About The Grand View PBS With his popular weekly PBS television series, The Grandview, America's National Parks through the Eyes of an Artist, Baumann shares with millions of viewers his passion for painting in the great outdoors. His work is currently advertised in Art of the West Magazine, and he is a spokesman for Masterpiece Canvas. With Baumann's national acclaim, it is no wonder astute collectors have made Stefan Baumann one on the most sought after American nature painters of our time..
About The Grand View Ranch

It is my dream to create an idyllic artist retreat, where artists can participate in location painting workshops that nurture the artist in a place of unparalleled beauty and inspiration. I am interested in offering an experience that reflects the philosophy of one of my mentors, John Ruskin, author of "Modern painters." Ruskin rejected the dehumanizing effects of the Industrial Revolution, similar to what we are going through right now, with mass produced imports from other countries, and very few items made with the artist's hands, mind, and heart. I hope to work with other similar thinking artists to make a difference, and to provide a location for human connection and artistic expression to grow. This type of project takes a battalion of helpful colleagues to make it work, and many artists have contributed to this dream. I thank them with all my heart.

Significance of the Moment

"The Old Pump House"

At The Grand View this week, we are getting the ranch ready for our workshop in September called “Awe and Wonder,” and by popular demand, we have added a workshop in October in Mt. Shasta.

A successful artist endeavors to master techniques such as the application of paint with brushes and knife. He also must have access to the tools stored on the inside of the artist’s heart - his feelings, emotions, memories, and values. It is essential to maintain both areas with care and attention or the result can be a muddy mess and a sense of boredom in the individual. To enjoy the art of creating quality work, it is necessary to interweave the heart, be present to the significance of the moment, and engage in frequent practice to bring in a sense of richness and clarity to your art.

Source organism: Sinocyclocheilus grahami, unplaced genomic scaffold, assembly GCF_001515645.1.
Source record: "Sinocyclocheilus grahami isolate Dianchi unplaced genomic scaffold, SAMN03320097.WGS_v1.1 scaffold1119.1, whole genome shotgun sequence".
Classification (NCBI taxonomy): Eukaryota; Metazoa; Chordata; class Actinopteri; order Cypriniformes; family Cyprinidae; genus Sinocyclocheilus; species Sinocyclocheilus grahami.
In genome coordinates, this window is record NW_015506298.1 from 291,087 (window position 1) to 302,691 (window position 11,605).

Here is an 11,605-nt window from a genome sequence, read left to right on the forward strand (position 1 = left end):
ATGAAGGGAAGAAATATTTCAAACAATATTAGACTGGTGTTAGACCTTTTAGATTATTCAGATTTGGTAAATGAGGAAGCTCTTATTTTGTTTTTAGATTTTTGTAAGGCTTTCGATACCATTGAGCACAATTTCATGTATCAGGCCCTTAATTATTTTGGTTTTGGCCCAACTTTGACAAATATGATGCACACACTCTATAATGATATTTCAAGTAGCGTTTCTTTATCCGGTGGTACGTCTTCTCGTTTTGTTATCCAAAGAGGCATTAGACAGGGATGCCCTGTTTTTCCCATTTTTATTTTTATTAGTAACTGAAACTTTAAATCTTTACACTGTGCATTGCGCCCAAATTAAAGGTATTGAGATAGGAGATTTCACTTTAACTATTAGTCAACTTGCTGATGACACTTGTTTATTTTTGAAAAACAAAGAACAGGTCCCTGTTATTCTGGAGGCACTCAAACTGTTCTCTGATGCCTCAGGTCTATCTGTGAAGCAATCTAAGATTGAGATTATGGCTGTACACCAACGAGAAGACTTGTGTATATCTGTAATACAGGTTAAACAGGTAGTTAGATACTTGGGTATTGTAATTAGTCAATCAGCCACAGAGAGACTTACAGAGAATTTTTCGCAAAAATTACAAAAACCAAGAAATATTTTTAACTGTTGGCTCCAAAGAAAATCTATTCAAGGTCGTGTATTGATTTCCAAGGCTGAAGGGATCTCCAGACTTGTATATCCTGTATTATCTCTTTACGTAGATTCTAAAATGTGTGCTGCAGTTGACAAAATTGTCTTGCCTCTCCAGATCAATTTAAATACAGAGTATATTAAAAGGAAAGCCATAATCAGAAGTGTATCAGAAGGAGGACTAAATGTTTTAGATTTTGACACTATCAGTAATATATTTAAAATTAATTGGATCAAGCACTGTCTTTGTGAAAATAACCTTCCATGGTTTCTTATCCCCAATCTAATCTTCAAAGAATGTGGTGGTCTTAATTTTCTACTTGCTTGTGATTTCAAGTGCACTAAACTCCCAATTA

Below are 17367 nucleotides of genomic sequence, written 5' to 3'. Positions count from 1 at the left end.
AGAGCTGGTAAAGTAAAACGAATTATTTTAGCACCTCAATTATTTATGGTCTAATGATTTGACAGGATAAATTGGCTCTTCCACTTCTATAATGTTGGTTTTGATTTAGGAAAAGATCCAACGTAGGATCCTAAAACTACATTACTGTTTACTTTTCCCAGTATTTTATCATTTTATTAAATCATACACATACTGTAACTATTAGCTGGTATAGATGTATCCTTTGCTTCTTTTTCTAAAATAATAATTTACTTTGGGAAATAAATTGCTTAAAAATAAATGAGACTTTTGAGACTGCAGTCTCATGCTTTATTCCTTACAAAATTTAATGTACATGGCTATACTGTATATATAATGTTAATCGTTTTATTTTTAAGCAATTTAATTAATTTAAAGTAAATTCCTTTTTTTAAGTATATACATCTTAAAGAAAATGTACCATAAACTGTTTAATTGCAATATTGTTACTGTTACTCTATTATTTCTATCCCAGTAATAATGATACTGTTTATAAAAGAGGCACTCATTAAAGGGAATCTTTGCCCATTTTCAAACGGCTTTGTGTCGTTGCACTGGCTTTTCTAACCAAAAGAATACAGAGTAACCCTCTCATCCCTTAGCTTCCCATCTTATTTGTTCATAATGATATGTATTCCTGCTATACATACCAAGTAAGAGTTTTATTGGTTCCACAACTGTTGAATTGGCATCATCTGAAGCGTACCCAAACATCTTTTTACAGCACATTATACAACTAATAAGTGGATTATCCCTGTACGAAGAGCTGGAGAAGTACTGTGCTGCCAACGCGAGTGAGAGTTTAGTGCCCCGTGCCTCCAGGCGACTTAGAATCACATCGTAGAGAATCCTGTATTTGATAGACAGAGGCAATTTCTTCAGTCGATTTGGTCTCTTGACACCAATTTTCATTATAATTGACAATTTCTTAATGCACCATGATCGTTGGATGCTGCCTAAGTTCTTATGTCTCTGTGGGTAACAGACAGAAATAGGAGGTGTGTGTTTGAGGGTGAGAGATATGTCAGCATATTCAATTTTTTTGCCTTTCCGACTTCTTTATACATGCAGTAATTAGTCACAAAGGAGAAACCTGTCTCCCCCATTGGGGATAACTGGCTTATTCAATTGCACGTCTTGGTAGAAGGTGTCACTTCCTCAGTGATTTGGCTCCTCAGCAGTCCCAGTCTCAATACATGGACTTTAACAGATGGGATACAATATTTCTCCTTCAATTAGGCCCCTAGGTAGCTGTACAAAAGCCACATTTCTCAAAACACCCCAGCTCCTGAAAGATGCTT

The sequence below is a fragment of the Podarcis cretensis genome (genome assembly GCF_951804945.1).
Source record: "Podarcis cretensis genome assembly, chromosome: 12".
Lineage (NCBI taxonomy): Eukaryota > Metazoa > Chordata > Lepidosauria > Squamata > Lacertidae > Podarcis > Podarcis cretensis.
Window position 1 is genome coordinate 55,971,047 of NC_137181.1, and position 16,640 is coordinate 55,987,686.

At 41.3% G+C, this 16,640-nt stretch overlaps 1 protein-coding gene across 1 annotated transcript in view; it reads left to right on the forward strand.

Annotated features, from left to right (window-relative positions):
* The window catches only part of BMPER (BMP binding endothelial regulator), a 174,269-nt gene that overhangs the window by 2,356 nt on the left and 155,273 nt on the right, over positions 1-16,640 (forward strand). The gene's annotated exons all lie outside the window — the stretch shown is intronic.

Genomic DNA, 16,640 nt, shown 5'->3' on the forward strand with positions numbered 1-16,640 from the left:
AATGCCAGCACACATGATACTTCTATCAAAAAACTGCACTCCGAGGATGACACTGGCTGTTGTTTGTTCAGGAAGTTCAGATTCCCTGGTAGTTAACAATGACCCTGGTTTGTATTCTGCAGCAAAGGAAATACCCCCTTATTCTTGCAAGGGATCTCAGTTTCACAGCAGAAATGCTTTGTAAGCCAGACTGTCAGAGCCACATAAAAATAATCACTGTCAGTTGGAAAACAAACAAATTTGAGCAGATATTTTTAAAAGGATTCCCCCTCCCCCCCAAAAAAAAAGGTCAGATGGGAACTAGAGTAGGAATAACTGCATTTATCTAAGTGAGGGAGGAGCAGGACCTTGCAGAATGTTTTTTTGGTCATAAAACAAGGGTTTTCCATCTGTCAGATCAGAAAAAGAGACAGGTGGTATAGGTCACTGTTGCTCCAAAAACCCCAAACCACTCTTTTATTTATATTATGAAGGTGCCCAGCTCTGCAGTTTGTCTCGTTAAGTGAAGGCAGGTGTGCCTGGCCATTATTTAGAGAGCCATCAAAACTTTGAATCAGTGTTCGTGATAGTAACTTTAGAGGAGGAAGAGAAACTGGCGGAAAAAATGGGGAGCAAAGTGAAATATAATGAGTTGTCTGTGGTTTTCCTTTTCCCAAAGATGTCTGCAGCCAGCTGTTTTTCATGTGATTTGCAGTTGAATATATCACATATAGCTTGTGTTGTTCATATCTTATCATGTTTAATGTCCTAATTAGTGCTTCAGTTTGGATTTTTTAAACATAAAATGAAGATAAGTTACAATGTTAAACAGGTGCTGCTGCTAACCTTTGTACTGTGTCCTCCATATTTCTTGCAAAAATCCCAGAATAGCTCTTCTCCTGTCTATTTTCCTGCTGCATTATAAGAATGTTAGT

When people bring so much of their lives to their work, they are artists. Things that artists create share a common element: whether the product is made of silver, glass, clay, paint, cloth or wood, a closer look will show that it also contains the spirit of the individual. The significant difference between something that is created by the hand of man and a production-line item is the existence of that human spirit. Computers and assembly lines can create with abundance, but only men and women with their hands, tools, and love can create with feeling.

The key to being successful is sensitivity. The relationship that is established between the artist and his work is personal. Inspiration is not always present but every once in a while, there is a special awareness that comes to you. All of a sudden, something falls into place. When you are creating with inspiration, reality leaves you, you are in unaware of time, you do not have time to eat, and every thing is present now! Great art is created from this flow. Somehow, you transform. Both the art and the artist become more dignified because of the perception of the significance of the moment. When you open up to your work, allow it to move you and change you, you will begin to notice that boredom is something that happens to other people.

Here is an exercise to increase your awareness of the moment. Paint something right in front of you, right now. Be present. Feel the paint. See the color. Don’t worry about the outcome. Set the timer in the other room and remove all distractions. Paint for two hours and see what happens.